Commonly known as the Fed Funds Rate in the United States or the Policy Interest Rate by the Bank of Canada, it is the interest rate at which banks and other financial institutions lend to each other on a short-term or overnight basis. While it may seem insignificant, it is a key component of the financial systems and general economies of many countries. In fact, the US sees a daily trade volume worth $2-4 trillion in this short-term lending market.


Central banks regulate the overnight lending market to achieve a desired market interest rate, which acts as a key piece of their monetary policy. They do so by setting reserve requirements for banks and actively participating in the open market by buying or selling securities. When central banks raise interest rates, this is referred to as monetary tightening. When rates are lowered, there is monetary easing.


Investors should be aware of the significant impact that short-term interest rates and central bank policy have on markets and the economy. During times of economic stagnation and recession, central banks look to stimulate the economy through lower interest rates. This increases borrowing and lending, which encourages spending and investment, and eventually leads to economic growth. On the other hand, when the economy is very strong and reaches maximum employment, higher inflation typically follows and central banks will then raise interest rates in an attempt to “cool” the economy.


Given the high inflation today, central banks around the world have begun to raise rates. Both the Bank of Canada and Federal Reserve in the US recently raised rates by half a percent to around 1 percent - marking the largest rate hike in decades. However, it is worth noting that this is still far below the rate of inflation with US and Canadian CPI for March printing a rate of 8.5 and 6.7 percent respectively.


Fed funds target rate since 1950. Note the peak of over 19% in the 1980s and the hitting of near 0% after the 2008 financial crisis.


Bond Yields


Similar to short-term rates, yields on longer-term debt are also very important to watch as it can have a dramatic impact on markets and the economy. However, unlike short-term rates, long-term interest rates are typically not set by central banks and are instead set by the market through supply and demand forces. Investors and economists often focus on yields of US Treasuries, such as the US 10 year treasury note. The direction in which bond yields go can act as a strong leading indicator for the markets and the economy. Given the low-risk nature of government bonds, investors often go to bonds during recessions and downturns/volatility in the market. Conversely, investors may turn to riskier assets during periods of economic growth or other investments when there is higher inflation that will erode the wealth of bondholders. Today, debt markets such as the one for US Treasuries have seen one of the worst quarters in decades as they sell-off due to surging inflation.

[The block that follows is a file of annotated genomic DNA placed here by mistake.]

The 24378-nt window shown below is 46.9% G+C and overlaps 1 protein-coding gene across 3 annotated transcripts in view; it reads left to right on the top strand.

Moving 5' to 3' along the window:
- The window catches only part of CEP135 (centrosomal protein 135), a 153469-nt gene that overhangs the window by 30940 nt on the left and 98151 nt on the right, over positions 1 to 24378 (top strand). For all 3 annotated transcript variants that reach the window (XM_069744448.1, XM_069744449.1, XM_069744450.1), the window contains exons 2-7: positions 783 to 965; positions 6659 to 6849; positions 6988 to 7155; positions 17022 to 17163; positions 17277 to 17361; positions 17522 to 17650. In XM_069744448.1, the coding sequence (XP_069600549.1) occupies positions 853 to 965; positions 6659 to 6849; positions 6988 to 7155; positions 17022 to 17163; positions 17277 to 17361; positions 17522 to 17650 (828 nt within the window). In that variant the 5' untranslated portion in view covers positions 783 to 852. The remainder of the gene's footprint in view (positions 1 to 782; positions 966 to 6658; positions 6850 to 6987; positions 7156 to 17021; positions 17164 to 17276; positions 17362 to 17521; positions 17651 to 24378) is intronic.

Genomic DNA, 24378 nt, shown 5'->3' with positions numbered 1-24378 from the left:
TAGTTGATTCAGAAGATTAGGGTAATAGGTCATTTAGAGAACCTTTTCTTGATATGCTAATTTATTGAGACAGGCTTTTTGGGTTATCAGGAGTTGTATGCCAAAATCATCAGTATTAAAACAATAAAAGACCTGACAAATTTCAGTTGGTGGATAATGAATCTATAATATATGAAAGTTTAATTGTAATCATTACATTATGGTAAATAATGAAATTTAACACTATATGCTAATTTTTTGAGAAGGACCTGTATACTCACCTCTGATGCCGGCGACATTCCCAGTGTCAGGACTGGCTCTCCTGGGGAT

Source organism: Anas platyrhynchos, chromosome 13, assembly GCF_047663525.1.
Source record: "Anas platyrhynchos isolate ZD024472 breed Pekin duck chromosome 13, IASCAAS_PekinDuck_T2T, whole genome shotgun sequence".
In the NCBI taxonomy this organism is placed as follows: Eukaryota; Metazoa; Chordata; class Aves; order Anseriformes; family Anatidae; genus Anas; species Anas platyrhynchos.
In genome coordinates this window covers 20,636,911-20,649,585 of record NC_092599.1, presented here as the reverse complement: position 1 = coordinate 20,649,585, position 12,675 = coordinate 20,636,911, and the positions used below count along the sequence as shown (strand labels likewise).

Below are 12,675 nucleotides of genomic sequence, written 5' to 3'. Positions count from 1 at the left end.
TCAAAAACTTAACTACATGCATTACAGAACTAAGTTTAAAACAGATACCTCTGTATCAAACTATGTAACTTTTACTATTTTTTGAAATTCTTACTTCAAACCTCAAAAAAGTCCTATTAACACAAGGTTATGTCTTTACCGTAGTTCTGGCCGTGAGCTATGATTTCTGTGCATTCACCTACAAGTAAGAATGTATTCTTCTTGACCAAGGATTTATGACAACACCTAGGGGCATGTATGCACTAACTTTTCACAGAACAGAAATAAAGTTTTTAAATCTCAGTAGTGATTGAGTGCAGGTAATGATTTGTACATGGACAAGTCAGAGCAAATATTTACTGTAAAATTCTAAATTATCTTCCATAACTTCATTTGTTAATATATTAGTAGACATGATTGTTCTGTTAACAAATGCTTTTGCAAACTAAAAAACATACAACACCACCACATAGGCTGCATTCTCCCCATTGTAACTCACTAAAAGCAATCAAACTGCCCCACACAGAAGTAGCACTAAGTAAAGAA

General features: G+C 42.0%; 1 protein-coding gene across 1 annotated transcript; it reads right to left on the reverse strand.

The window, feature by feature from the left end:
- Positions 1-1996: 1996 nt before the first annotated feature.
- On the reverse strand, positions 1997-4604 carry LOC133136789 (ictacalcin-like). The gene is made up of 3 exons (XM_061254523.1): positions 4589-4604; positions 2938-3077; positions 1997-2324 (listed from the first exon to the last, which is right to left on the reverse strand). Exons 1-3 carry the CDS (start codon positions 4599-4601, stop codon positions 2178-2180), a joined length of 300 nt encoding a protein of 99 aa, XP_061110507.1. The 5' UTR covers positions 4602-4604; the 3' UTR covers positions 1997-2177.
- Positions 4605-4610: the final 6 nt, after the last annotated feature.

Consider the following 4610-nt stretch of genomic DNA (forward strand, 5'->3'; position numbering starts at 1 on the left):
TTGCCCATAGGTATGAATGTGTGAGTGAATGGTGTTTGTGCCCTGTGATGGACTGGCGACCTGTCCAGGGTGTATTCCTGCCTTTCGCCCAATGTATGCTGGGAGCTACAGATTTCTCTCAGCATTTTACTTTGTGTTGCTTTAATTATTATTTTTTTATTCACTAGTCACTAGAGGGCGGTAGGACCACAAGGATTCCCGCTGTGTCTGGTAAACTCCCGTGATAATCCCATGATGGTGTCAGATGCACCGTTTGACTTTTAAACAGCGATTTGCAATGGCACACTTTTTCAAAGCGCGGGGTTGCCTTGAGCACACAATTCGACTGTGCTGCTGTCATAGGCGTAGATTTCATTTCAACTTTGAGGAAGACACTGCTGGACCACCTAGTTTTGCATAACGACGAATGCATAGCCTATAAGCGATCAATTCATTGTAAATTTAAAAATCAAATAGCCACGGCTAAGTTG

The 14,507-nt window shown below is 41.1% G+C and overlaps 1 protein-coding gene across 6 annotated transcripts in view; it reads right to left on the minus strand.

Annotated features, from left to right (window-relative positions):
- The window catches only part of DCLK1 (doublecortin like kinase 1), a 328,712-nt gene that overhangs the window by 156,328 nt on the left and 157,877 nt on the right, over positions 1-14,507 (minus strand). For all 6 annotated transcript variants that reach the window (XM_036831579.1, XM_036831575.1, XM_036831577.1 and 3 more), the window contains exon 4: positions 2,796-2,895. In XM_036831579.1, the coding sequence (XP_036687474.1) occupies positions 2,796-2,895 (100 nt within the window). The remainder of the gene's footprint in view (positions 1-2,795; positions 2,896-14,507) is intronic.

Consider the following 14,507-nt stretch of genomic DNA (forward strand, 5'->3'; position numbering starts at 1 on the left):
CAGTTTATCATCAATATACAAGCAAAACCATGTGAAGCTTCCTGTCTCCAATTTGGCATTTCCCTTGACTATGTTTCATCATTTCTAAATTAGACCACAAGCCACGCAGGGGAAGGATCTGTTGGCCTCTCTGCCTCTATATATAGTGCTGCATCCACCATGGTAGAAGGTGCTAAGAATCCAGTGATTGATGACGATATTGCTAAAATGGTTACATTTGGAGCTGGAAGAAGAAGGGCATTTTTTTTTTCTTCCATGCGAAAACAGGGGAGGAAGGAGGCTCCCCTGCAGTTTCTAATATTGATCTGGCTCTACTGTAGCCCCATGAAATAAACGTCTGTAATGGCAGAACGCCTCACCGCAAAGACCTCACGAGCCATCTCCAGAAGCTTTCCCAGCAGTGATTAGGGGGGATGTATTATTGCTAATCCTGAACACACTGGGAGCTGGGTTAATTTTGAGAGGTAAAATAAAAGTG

Crude Oil


Oil and gas can be thought of as the blood that keeps the global economy going. Used in cars and trucks, ships and planes, to heat our homes and much more, it is a key piece of modern civilization. Almost every good in some way or another is made possible because of oil. Due to its importance, oil prices are watched very closely by investors, businesses, and policy-makers around the world. High oil prices can push up prices - leading to inflation which slows down economic growth as households and businesses spend an increasing amount of their incomes on energy. This was seen during the 1970s during the two oil crises in the Middle East. However, higher oil prices can sometimes benefit oil-producing nations as it increases revenues and profits for oil producers. This is the case for Canada, which is a major oil-producing country.


In 2020, crude oil prices made history by going negative as demand collapsed due to the pandemic. However, oil prices have increased dramatically since then and WTI crude oil reached a near-record high of over $130 in March 2022.


Gold


This shiny precious metal isn’t just good to look at. Although virtually no country uses it as money today, gold has been used as money for thousands of years by countless civilizations. Gold is still held by households, investors, and governments around the world as a safe haven asset due to its rarity and durability. Gold is often bought as a hedge against inflation, but it also serves as a barometer for economic and social instability.


Gold prices per ounce in USD since President Nixon went off the gold standard in 1971.